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Spring 2023

Labor, Immigration, and Reform in New York City’s History

Director:  Maurice Isserman, Professor of American History
Phone: 315-859-4414
Email:  misserma@hamilton.edu

Immigrants today account for over forty percent of New York City’s workforce. That percentage has grown in recent decades, as new waves of immigrants from Asia, Africa, the Caribbean, and Central and South America have moved to the city. But there has never been a time in the past three centuries when immigrants were not a vital component of the city’s working class population. New York City’s history is thus intimately bound up with the history of labor and immigration, and the history of reform movements working on behalf of the immigrant working class. These movements for social and economic justice sometimes drew on inspiration from abroad but were rooted in American beliefs in equality and community. They profoundly influenced American politics and social life both inside and beyond New York City, from the 19th century down to the present. We will explore this complex, interrelated history, both in our reading assignments and discussions, and by exploring the streets and neighborhoods that witnessed and shaped three centuries of working class immigrant life.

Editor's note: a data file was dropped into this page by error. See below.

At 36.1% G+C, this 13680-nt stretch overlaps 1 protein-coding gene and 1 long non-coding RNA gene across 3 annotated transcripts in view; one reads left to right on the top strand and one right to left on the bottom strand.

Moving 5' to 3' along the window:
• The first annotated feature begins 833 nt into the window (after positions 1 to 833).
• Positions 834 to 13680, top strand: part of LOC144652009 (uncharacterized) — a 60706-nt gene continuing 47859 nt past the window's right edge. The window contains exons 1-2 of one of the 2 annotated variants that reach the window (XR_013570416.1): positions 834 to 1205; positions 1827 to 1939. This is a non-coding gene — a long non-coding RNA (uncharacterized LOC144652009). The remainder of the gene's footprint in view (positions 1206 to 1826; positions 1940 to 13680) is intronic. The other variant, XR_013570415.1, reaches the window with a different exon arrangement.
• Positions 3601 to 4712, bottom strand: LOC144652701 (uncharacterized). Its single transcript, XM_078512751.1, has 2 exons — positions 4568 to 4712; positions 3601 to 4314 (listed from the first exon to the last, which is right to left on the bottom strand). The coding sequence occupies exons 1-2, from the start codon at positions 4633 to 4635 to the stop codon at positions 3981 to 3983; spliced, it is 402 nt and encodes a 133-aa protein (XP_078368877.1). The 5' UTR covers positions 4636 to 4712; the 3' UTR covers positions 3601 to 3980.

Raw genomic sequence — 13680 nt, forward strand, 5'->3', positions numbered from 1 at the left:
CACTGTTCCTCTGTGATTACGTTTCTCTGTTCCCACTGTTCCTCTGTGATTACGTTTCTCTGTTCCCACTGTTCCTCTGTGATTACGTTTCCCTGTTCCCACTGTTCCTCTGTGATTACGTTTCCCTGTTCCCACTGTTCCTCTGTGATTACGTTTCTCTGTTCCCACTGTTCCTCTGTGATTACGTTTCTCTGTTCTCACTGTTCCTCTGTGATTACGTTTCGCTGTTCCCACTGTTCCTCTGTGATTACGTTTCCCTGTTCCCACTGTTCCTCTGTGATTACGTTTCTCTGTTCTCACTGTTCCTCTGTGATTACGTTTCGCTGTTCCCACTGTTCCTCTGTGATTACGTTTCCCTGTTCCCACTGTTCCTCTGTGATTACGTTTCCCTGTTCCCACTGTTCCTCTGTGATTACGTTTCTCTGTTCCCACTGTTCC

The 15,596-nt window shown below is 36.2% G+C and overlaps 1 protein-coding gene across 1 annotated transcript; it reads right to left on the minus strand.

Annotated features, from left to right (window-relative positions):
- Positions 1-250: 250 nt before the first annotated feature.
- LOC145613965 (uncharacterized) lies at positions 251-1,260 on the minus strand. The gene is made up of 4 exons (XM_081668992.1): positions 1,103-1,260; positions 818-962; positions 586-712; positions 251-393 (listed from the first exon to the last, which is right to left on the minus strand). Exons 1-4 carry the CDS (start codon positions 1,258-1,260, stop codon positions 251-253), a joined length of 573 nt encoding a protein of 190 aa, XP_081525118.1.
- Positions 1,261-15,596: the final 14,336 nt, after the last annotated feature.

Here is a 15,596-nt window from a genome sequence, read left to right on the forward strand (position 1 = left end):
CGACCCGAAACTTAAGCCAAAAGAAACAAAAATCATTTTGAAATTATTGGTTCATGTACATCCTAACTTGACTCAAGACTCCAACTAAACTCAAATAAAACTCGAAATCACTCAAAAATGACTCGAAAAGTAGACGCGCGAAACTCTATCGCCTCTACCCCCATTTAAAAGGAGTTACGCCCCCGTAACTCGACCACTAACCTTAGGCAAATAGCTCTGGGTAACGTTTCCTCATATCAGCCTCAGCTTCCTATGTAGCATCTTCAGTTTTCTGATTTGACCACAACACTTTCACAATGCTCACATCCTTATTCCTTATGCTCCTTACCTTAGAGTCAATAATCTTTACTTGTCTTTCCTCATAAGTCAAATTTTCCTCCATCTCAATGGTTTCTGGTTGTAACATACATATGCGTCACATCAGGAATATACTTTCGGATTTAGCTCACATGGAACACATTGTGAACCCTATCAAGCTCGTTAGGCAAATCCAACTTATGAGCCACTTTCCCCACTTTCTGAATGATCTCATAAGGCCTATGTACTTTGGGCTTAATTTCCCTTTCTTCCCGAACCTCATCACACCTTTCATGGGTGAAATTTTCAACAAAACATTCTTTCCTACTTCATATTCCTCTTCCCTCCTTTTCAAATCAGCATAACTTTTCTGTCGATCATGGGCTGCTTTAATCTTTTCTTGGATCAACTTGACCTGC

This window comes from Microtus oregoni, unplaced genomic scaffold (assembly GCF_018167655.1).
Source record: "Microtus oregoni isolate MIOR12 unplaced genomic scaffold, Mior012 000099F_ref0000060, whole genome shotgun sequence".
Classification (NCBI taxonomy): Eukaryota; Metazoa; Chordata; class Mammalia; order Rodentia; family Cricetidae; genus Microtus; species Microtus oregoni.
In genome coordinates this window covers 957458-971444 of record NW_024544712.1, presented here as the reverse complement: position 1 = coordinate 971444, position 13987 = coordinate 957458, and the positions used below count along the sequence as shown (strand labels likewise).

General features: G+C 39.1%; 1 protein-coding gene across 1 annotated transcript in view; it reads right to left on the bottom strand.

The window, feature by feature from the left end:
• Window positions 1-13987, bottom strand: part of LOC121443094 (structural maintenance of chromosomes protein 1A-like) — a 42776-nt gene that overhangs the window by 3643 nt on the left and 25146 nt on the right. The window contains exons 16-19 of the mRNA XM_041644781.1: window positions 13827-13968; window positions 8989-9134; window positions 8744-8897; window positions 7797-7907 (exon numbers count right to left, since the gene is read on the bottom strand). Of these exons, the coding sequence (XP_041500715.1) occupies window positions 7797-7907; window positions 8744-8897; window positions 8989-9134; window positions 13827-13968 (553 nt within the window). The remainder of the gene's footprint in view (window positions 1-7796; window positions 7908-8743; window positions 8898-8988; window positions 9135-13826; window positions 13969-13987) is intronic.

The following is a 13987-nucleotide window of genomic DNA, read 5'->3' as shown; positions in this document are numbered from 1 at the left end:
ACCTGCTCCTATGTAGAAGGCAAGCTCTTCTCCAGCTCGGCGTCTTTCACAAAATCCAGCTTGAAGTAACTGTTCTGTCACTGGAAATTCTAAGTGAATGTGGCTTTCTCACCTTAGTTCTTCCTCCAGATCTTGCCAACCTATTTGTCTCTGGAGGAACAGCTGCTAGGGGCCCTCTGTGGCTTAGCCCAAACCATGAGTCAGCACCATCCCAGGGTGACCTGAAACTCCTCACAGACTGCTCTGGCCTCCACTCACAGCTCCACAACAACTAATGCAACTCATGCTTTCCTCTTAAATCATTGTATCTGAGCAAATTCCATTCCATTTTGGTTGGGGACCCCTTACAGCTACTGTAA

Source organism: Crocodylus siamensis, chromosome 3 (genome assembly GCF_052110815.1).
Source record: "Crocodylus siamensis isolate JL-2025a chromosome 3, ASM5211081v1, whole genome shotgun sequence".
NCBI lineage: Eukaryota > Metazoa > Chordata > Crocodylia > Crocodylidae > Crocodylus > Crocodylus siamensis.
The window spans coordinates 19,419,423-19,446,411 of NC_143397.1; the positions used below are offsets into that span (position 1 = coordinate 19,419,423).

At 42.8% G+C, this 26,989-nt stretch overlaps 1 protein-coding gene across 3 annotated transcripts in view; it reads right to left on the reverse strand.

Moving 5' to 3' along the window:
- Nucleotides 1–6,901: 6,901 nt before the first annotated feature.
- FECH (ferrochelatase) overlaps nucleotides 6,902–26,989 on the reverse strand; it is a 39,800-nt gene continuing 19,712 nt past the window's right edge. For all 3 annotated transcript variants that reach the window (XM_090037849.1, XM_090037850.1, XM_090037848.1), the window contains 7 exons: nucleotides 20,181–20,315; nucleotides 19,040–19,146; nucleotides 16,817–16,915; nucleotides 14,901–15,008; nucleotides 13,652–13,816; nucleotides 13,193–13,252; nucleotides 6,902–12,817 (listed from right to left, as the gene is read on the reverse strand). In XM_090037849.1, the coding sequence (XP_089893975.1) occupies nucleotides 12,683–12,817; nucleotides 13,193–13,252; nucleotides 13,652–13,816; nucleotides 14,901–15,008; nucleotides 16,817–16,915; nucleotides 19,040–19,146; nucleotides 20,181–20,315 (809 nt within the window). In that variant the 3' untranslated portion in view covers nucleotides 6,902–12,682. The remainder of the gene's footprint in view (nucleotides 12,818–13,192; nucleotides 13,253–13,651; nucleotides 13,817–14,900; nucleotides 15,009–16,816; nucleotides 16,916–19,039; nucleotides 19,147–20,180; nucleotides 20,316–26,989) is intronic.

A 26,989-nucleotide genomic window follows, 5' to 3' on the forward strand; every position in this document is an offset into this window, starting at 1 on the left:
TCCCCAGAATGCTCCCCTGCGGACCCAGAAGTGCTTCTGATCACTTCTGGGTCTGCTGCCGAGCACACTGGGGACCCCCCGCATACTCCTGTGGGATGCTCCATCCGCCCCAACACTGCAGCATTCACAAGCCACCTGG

College 395:  Film Series
College 396 Independent Study

Your 20-25 page independent study paper should consider some aspect of the history of labor, immigration, and/or reform in New York City. It can also draw upon your internship experience. The resources of the Tamiment Library at New York University and the New York Historical Society will likely be helpful to you.

College 397 Internship

Work experience with a firm, organization, agency, or advocacy group appropriate to the theme of course, four days a week. Weekly electronic journal entries chronicling and reflecting on the experience.

College 398 Seminar:  Labor, Immigration, and Reform in New York City’s History

Immigrants today account for over forty percent of New York City’s workforce. That percentage has grown in recent decades, as new waves of immigrants from Asia, Africa, the Caribbean, and Central and South America have moved to the city. But there has never been a time in the past three centuries when immigrants were not a vital component of the city’s working class population. New York City’s history is thus intimately bound up with the history of labor and immigration, and the history of reform movements working on behalf of the immigrant working class. These movements for social and economic justice drew on inspiration from abroad, and profoundly influenced American politics and life outside New York City, from the 18th century down to the present. We will explore this complex, interrelated history, both in our reading assignments and discussions, and by exploring the streets and neighborhoods that witnessed and shaped three centuries of working class immigrant life. We begin with 18th century artisan protest, and conclude with Occupy Wall Street.

Contact

Contact Name

Karen Boots

(on behalf of Professor Katheryn Doran, General Director)

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